In business contracts, plain English is better than legalese

In business contracts, plain English is better than legalese

You know that feeling when you read a legal document and you think Why isn’t this written in plain English? Why is everything “whereas” and “hereinafter?” Can’t they write it in a way that people can understand?

Yes. You can have contracts that people can understand. And if you’re a business, why shouldn’t you write your contracts this way? After all, how does  a contract help you if you or your customers don’t understand what it means? Well, good news: your legal documents can be in plain English. They can be informal, even funny. In fact, sometimes this type of legal writing can further both your business goals as well as your legal goals. For companies with a young, casual, hip, or playful image (or customer base), this style can reinforce your brand.

Our firm works with innovators and outside-the-box entrepreneurs who seem to challenge historically accepted concepts. One piece of conventional wisdom that we enjoy disrupting with them is the notion that legal documents need to have convoluted language. And we love a challenge! When we ask our clients “how can we help?” they often say: “I just want a short, simple contract. One that protects me and my business’ interests, but doesn’t have all that legalese that no one can understand.” So our goal is to strip the fat and make it readable while protecting clients’ interests.

This isn’t a new idea. Major companies around the world are re-writing their contracts so customers and partners can read them. Here are some that we love:

Blogging site Tumblr is doing pretty well: it hosts 266 million blogs, has 13 billion views to date, and has $125 million in outside investment. Their lawyers did an awesome job crafting the Tumblr Terms of Use in a user-friendly manner. For example, when it came to the clause that tells users they must be at least 13 years old (important to protect the website from liability for underage users), they wrote this:


That’s funny. But it’s also a 100% legally binding contract that accomplishes the company’s goal of protecting itself. And it does it in a way that matches the company’s young, hip, accessible branding. Perfect.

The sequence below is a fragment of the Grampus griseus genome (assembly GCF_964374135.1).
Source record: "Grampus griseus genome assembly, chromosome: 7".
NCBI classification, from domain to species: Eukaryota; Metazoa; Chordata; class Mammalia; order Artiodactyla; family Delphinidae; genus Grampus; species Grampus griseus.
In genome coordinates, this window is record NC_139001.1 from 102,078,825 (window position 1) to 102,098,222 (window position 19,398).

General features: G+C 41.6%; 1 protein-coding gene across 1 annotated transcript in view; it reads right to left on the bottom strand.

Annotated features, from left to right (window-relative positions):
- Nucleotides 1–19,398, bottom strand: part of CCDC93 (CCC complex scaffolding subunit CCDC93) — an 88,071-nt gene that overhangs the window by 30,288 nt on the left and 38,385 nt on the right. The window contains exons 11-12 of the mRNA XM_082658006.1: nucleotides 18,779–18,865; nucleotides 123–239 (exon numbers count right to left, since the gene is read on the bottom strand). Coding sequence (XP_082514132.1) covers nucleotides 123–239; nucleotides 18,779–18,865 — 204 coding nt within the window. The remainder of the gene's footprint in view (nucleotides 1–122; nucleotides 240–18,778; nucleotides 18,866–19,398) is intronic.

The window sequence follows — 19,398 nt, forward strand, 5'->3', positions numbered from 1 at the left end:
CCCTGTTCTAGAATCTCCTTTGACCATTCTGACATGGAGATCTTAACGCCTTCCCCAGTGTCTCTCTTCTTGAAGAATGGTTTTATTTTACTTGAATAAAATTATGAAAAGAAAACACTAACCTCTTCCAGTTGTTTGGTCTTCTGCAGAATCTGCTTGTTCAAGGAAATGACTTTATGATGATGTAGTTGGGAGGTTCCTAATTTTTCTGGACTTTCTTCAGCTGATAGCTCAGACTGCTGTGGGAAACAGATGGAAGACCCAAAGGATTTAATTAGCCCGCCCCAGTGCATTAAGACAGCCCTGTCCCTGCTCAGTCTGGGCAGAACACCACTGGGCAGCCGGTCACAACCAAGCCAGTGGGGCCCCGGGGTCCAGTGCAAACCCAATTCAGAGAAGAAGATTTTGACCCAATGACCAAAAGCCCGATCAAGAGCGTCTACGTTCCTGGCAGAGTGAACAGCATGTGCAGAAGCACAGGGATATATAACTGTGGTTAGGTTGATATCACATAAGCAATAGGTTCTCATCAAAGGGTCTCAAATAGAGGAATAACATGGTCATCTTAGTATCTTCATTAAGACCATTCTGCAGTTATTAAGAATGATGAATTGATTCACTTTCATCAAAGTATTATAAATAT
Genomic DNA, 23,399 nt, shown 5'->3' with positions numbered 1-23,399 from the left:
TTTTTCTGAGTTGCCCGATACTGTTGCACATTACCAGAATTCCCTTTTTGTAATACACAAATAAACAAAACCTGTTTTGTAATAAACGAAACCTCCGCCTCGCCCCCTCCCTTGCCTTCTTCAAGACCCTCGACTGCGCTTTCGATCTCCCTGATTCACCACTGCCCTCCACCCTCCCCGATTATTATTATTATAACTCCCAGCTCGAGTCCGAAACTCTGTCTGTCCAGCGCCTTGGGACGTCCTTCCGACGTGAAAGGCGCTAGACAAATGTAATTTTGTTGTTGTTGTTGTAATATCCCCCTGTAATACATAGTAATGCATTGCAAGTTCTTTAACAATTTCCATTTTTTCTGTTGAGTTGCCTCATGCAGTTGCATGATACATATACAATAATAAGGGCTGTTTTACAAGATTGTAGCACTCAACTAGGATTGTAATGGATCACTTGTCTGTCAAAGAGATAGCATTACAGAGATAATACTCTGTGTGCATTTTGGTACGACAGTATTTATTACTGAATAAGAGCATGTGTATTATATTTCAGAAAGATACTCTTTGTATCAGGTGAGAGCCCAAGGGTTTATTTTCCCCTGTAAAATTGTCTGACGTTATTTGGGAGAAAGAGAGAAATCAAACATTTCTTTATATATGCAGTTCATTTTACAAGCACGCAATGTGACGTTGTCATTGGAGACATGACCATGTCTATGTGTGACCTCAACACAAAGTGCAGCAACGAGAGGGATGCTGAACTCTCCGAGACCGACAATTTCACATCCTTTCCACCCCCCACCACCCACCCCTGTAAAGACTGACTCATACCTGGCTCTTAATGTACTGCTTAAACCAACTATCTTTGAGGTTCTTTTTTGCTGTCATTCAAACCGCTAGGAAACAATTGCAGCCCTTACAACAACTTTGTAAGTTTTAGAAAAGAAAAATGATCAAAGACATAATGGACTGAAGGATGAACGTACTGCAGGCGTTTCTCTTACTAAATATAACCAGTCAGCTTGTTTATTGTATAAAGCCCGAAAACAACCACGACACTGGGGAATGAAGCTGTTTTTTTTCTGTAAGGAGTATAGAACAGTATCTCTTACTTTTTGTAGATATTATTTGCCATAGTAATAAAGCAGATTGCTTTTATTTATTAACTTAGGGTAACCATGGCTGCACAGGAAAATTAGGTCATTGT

ING Direct
ING Direct, the multinational bank, needed to explain to its customers that it might freeze their accounts from time to time. Its lawyers wrote something that anybody can understand:


Again, this is clear, understandable, and a little informal. “Putting the brakes on” is much better than “Measures that Company may take in its sole discretion to cease specified account activities with immediate effect.”

In Practice:

It may sound wicked nerdy (ok, it is wicked nerdy), but we’ve actually been having fun turning accepted legal “form” contracts into readable (and binding!) documents for the many (not the few). And while for some deals it doesn’t make a lot of sense to give a document this treatment – because the people reading them are primarily lawyers anyway – the ones that do tend to matter most are those that are most commonly read by good, normal people (read: non-lawyers; we strongly dislike the term “laypeople”), such as Service Agreements, Independent Contractor Agreements, Employment Contracts, Website Terms of Use and Privacy Policies, and Residential Leases.  Remember, while it’s generally advised that you have a lawyer review all of your contracts, you really shouldn’t need a lawyer to review some of the simple ones.

At the end of the day

Your goal, when you use a contract, is to make sure you and the other party understand what it means, and what you’re agreeing to. There is no inherent problem with an agreement written in plain English, and in a casual, hip, or funny voice (as long as it still protects you legally), and it may even be better for your business goals. If you strongly agree, don’t settle when working with your lawyer to craft something that works for your business.

Adam Nyhan

Adam Nyhan represents clients in Maine, Silicon Valley and globally in software, privacy, trademark and business law matters. He is also the co-founder of a Software-as-a-Service startup and a former in-house attorney at a software firm in New York City.